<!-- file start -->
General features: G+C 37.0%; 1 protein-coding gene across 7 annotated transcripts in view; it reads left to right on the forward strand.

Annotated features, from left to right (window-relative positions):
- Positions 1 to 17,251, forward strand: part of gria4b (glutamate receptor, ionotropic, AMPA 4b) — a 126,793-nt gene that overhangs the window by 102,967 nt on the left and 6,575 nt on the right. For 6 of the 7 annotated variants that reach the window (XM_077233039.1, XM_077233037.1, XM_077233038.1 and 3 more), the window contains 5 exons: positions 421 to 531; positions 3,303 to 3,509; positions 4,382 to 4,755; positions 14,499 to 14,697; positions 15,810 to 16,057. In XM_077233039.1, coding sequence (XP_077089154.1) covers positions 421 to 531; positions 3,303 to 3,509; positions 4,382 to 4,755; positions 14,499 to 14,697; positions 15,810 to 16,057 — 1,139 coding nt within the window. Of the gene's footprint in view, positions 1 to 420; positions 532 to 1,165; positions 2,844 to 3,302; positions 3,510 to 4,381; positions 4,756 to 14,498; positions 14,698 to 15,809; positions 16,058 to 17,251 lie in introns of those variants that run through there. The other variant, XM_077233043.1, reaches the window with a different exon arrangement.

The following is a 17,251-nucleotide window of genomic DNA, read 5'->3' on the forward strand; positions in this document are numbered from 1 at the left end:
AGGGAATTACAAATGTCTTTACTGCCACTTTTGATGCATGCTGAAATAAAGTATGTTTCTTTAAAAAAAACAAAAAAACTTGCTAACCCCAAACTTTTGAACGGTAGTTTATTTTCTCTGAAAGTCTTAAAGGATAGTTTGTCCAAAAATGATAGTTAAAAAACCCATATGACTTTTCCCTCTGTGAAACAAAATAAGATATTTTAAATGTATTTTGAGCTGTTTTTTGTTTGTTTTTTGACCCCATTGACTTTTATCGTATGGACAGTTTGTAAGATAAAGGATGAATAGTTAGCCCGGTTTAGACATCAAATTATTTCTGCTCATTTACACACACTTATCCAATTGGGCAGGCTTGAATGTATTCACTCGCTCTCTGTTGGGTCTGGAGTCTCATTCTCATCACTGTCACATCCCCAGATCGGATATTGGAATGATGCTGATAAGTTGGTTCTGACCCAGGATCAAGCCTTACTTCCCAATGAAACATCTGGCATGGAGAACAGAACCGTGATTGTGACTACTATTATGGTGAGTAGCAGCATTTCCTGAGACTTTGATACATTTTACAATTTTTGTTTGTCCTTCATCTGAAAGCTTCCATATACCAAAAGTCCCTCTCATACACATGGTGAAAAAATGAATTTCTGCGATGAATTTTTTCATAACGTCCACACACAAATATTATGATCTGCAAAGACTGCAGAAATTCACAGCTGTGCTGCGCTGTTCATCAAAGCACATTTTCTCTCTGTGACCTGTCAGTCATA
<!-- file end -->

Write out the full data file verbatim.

General features: G+C 37.0%; 1 protein-coding gene across 7 annotated transcripts in view; it reads left to right on the forward strand.

Annotated features, from left to right (window-relative positions):
- Positions 1 to 17,251, forward strand: part of gria4b (glutamate receptor, ionotropic, AMPA 4b) — a 126,793-nt gene that overhangs the window by 102,967 nt on the left and 6,575 nt on the right. For 6 of the 7 annotated variants that reach the window (XM_077233039.1, XM_077233037.1, XM_077233038.1 and 3 more), the window contains 5 exons: positions 421 to 531; positions 3,303 to 3,509; positions 4,382 to 4,755; positions 14,499 to 14,697; positions 15,810 to 16,057. In XM_077233039.1, coding sequence (XP_077089154.1) covers positions 421 to 531; positions 3,303 to 3,509; positions 4,382 to 4,755; positions 14,499 to 14,697; positions 15,810 to 16,057 — 1,139 coding nt within the window. Of the gene's footprint in view, positions 1 to 420; positions 532 to 1,165; positions 2,844 to 3,302; positions 3,510 to 4,381; positions 4,756 to 14,498; positions 14,698 to 15,809; positions 16,058 to 17,251 lie in introns of those variants that run through there. The other variant, XM_077233043.1, reaches the window with a different exon arrangement.

The following is a 17,251-nucleotide window of genomic DNA, read 5'->3' on the forward strand; positions in this document are numbered from 1 at the left end:
AGGGAATTACAAATGTCTTTACTGCCACTTTTGATGCATGCTGAAATAAAGTATGTTTCTTTAAAAAAAACAAAAAAACTTGCTAACCCCAAACTTTTGAACGGTAGTTTATTTTCTCTGAAAGTCTTAAAGGATAGTTTGTCCAAAAATGATAGTTAAAAAACCCATATGACTTTTCCCTCTGTGAAACAAAATAAGATATTTTAAATGTATTTTGAGCTGTTTTTTGTTTGTTTTTTGACCCCATTGACTTTTATCGTATGGACAGTTTGTAAGATAAAGGATGAATAGTTAGCCCGGTTTAGACATCAAATTATTTCTGCTCATTTACACACACTTATCCAATTGGGCAGGCTTGAATGTATTCACTCGCTCTCTGTTGGGTCTGGAGTCTCATTCTCATCACTGTCACATCCCCAGATCGGATATTGGAATGATGCTGATAAGTTGGTTCTGACCCAGGATCAAGCCTTACTTCCCAATGAAACATCTGGCATGGAGAACAGAACCGTGATTGTGACTACTATTATGGTGAGTAGCAGCATTTCCTGAGACTTTGATACATTTTACAATTTTTGTTTGTCCTTCATCTGAAAGCTTCCATATACCAAAAGTCCCTCTCATACACATGGTGAAAAAATGAATTTCTGCGATGAATTTTTTCATAACGTCCACACACAAATATTATGATCTGCAAAGACTGCAGAAATTCACAGCTGTGCTGCGCTGTTCATCAAAGCACATTTTCTCTCTGTGACCTGTCAGTCATA